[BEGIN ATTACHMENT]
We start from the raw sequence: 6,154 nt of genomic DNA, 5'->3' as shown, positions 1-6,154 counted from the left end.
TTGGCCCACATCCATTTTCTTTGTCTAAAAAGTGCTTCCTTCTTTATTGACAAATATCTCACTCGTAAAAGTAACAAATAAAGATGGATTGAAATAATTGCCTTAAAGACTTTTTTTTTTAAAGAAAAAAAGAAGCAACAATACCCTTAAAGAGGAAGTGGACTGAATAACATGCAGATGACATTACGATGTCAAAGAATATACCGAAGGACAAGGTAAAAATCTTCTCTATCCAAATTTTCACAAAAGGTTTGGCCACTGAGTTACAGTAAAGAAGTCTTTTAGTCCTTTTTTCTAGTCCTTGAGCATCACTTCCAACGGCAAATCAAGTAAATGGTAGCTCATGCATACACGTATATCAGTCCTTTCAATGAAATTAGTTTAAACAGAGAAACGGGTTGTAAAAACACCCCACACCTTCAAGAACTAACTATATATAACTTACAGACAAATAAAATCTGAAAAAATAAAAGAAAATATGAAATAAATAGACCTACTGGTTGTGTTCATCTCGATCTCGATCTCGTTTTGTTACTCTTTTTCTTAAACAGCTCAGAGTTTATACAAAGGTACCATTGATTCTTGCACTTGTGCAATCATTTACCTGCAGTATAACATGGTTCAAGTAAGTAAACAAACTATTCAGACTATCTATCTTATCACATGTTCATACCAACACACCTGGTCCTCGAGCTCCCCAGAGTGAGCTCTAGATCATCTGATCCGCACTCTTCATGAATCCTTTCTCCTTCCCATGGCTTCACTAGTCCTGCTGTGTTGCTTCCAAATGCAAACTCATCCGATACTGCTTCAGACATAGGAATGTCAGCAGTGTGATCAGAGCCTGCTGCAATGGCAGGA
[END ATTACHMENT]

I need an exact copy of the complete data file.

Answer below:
We start from the raw sequence: 6,154 nt of genomic DNA, 5'->3' as shown, positions 1-6,154 counted from the left end.
TTGGCCCACATCCATTTTCTTTGTCTAAAAAGTGCTTCCTTCTTTATTGACAAATATCTCACTCGTAAAAGTAACAAATAAAGATGGATTGAAATAATTGCCTTAAAGACTTTTTTTTTTAAAGAAAAAAAGAAGCAACAATACCCTTAAAGAGGAAGTGGACTGAATAACATGCAGATGACATTACGATGTCAAAGAATATACCGAAGGACAAGGTAAAAATCTTCTCTATCCAAATTTTCACAAAAGGTTTGGCCACTGAGTTACAGTAAAGAAGTCTTTTAGTCCTTTTTTCTAGTCCTTGAGCATCACTTCCAACGGCAAATCAAGTAAATGGTAGCTCATGCATACACGTATATCAGTCCTTTCAATGAAATTAGTTTAAACAGAGAAACGGGTTGTAAAAACACCCCACACCTTCAAGAACTAACTATATATAACTTACAGACAAATAAAATCTGAAAAAATAAAAGAAAATATGAAATAAATAGACCTACTGGTTGTGTTCATCTCGATCTCGATCTCGTTTTGTTACTCTTTTTCTTAAACAGCTCAGAGTTTATACAAAGGTACCATTGATTCTTGCACTTGTGCAATCATTTACCTGCAGTATAACATGGTTCAAGTAAGTAAACAAACTATTCAGACTATCTATCTTATCACATGTTCATACCAACACACCTGGTCCTCGAGCTCCCCAGAGTGAGCTCTAGATCATCTGATCCGCACTCTTCATGAATCCTTTCTCCTTCCCATGGCTTCACTAGTCCTGCTGTGTTGCTTCCAAATGCAAACTCATCCGATACTGCTTCAGACATAGGAATGTCAGCAGTGTGATCAGAGCCTGCTGCAATGGCAGGA